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Landfill Reprieve: New Life for Tired Turf
November 2011

Project Spotlight: Gunston Community Center
Location: Arlington County, Virginia
Client: Arlington County Department of Parks, Recreation & Cultural Resources
Landscape Architect: Gordon Landscape Architecture

Today a lot of jurisdictions and school districts of all sizes have at least one synthetic turf field if not more, with many of these fields coming to the end of their lifespan. In the days where going green is the norm, the question is raised, what will happen to the existing turf and infill when it is time to be replaced?

When the Department of Parks Recreation, and Cultural Resources in Arlington County, Virginia, presented Gordon Landscape Architecture (Gordon) with a new project, the turf replacement at Gunston Community Center, they asked this very question. But, more importantly, they asked how we could keep this aged turf field from going into our landfills. Gordon was asked to develop an innovative approach to managing the removal of the existing turf and to provide a green alternative to the standard demolition practices.

The synthetic turf field at Gunston Community Center was the County’s first synthetic field and quickly became the most intensely used field. In 2010, after eight years of use, the County made the decision that it was time to replace the worn out turf for the Spring 2011 playing season. Arlington County has an established track record of being progressive in their project development and they didn’t want Gunston to be an exception. The County wanted to be as sustainable as possible with the removal of the old field.

Gordon researched and examined a number of companies across the spectrum to not only find the best and most state-of-the-art turf options for the County, but to find a willing partner that would be dedicated to providing the eco-friendly solution required. A Special Procedures Waste Management specification was written to include the requirement to “Recycle and/or salvage a minimum of 90% of non-hazardous construction and demolition material.” After lead content testing proved to be negative, this non-nylon product qualified to be 100% recycled.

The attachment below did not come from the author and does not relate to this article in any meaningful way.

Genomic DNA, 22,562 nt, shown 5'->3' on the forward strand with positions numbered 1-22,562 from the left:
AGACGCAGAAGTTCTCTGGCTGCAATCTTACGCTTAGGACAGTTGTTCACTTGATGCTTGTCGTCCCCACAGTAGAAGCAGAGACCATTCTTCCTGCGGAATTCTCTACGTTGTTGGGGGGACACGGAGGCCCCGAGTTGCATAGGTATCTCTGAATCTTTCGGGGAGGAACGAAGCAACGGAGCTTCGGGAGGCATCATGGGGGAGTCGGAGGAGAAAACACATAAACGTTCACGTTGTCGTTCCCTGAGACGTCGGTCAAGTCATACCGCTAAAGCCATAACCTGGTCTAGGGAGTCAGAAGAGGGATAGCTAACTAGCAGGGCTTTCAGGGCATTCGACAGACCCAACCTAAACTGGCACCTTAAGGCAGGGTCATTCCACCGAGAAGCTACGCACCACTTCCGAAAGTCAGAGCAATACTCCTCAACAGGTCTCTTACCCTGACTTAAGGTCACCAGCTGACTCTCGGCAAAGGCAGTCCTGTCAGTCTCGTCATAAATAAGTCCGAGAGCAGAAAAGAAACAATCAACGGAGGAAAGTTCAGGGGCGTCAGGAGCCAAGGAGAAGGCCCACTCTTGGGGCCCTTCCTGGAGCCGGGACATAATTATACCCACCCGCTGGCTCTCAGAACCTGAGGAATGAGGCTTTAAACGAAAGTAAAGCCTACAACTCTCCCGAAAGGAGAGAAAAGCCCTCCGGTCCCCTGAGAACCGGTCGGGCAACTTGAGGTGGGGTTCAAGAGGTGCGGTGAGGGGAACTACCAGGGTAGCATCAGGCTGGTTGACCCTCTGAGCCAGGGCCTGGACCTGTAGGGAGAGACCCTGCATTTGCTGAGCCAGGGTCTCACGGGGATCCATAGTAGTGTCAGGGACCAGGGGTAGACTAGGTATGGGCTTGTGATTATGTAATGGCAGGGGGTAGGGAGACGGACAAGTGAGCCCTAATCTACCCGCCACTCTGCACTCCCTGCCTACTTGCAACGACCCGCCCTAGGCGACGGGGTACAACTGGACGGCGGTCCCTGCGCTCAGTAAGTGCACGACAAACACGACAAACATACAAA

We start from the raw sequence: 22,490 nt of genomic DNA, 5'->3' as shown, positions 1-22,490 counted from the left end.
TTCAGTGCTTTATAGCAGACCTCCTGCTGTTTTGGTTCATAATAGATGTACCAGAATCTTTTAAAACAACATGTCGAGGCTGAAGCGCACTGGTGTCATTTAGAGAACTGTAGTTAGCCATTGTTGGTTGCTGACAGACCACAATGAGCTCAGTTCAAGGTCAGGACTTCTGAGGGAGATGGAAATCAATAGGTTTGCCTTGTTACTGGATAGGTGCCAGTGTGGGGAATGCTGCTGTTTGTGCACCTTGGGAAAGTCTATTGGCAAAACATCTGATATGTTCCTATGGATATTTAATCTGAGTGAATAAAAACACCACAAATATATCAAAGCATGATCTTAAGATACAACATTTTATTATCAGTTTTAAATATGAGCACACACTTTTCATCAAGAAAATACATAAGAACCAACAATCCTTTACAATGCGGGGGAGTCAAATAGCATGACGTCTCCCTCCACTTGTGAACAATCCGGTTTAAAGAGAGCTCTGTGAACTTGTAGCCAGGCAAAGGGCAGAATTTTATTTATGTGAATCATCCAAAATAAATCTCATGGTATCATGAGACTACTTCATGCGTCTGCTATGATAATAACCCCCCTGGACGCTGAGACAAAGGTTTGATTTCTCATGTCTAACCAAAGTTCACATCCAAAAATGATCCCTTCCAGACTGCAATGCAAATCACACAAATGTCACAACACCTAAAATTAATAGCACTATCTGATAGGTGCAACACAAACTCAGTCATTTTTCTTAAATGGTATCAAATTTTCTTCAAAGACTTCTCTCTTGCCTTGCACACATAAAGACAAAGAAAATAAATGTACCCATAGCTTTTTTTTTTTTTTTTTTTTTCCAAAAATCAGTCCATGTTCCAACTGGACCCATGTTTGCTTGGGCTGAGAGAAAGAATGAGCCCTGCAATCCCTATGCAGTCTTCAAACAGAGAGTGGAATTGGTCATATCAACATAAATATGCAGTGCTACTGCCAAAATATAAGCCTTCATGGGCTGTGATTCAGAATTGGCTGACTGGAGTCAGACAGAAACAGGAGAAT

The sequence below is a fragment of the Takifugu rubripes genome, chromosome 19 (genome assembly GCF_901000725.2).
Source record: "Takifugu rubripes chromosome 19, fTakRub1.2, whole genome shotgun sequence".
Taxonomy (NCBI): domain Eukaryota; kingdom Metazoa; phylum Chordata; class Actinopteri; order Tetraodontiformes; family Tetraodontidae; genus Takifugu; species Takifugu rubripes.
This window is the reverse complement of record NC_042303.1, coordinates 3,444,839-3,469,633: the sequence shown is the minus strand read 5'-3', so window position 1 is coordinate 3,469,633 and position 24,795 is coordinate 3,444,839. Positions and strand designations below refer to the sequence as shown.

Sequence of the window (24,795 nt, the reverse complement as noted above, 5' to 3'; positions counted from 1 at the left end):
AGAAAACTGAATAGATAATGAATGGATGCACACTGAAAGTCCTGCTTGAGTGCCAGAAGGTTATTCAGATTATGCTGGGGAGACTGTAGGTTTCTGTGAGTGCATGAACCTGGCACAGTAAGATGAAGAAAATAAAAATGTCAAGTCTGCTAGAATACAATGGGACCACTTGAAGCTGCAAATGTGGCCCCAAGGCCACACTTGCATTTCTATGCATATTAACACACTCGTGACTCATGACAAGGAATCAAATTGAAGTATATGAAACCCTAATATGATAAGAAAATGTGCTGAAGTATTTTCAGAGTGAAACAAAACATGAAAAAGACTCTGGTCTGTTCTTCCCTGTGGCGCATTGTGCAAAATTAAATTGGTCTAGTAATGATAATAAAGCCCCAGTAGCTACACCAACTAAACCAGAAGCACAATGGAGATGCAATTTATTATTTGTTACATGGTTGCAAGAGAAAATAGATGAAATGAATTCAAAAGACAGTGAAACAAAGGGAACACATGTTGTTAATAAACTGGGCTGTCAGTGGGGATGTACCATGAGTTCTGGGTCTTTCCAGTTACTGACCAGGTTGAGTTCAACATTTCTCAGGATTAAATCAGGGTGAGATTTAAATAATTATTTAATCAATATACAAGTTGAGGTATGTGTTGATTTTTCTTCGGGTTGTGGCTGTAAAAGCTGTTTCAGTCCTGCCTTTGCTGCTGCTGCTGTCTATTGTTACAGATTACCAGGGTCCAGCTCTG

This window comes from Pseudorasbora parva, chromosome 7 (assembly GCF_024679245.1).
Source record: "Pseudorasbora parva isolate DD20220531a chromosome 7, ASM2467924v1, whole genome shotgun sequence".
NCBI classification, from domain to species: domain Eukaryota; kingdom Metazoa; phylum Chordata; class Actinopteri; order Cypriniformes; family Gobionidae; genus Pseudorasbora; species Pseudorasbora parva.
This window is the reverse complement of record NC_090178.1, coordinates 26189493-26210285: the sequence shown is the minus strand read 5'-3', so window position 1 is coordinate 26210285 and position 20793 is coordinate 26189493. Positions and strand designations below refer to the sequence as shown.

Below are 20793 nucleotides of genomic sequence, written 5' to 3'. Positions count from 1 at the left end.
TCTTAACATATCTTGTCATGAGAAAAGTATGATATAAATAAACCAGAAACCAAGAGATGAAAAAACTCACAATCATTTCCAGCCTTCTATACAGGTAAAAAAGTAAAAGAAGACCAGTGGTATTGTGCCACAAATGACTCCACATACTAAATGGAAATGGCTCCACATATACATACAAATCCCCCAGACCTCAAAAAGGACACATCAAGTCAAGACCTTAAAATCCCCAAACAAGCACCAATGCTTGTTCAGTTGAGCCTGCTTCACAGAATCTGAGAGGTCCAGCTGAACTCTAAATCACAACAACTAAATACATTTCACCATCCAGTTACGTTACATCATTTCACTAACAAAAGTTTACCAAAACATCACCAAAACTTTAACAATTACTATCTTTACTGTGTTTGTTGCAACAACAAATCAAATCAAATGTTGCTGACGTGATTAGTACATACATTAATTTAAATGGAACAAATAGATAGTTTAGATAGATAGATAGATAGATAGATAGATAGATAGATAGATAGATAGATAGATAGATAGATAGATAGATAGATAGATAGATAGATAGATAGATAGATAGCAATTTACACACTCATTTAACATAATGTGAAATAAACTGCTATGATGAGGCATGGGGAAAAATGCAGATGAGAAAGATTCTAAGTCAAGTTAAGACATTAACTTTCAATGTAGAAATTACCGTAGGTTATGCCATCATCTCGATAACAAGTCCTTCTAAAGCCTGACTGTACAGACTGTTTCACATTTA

Prior to bidding, two turf companies were selected for the quality and type of turf they would provide, along with their ability to meet this unique specification. Arlington County knew there would be an upcharge for including this sustainable requirement in the specifications, but they also knew it was the right thing to do for the environment. Although the turf could have been recycled, the cost (because of its newness-unknown by the turf companies prior to bidding) associated with doing so was much higher than anticipated. In order to maintain the budget, the alternative selected by the winning turf company, as described in the project specifications, was to re-use the existing turf elsewhere.

The winning synthetic turf company, FieldTurf, was just as enthusiastic as Arlington County about providing a responsible way of dealing with what will soon be a fast growing issue. They found a business in the region who would be able to re-use the old turf field. There were also several local sports leagues interested in using the turf for upgrades to their batting cages, bullpens, etc. For ease of re-installation, the old turf was rolled up, infill and all, and loaded on trucks to be later rolled out at a paintball facility’s combat yard. Additionally, the old turf system had holes in the carpet backing allowing dirt and infill to migrate into the choker layer below. A thin layer of this material was removed and provided to the local stone quarry for re-use as road base.

Coincidentally, the removal of the existing turf occurred in the winter months. This appears to be the ideal situation for removal of the old turf. The heavy machinery required to pick up entire rolls of turf with infill can be an issue if the ground is extremely soggy, such as during the spring rainy season. Deep tire ruts could not only pull apart underdrainage connections allowing for future clogging, but also create future settling of the base after re-compaction of the top choker layer. With the ground frozen much of the winter, there is much less disruption and subsequent repair of the existing gravel sub-base.

Since this project was likely the first of its kind on the East Coast, there was no way of knowing at the onset how this process would end, but the success of this project has resulted in Arlington County being contacted by other venues looking for more turf. This process certainly possesses merit and has the potential to become a standard for all turf companies as alternative uses for aging synthetic turf becomes more common. As other sport venues and clients become aware of the possibilities for turf reuse, the demand and implementation of greener solutions in the synthetic turf industry will soon start becoming a reality.

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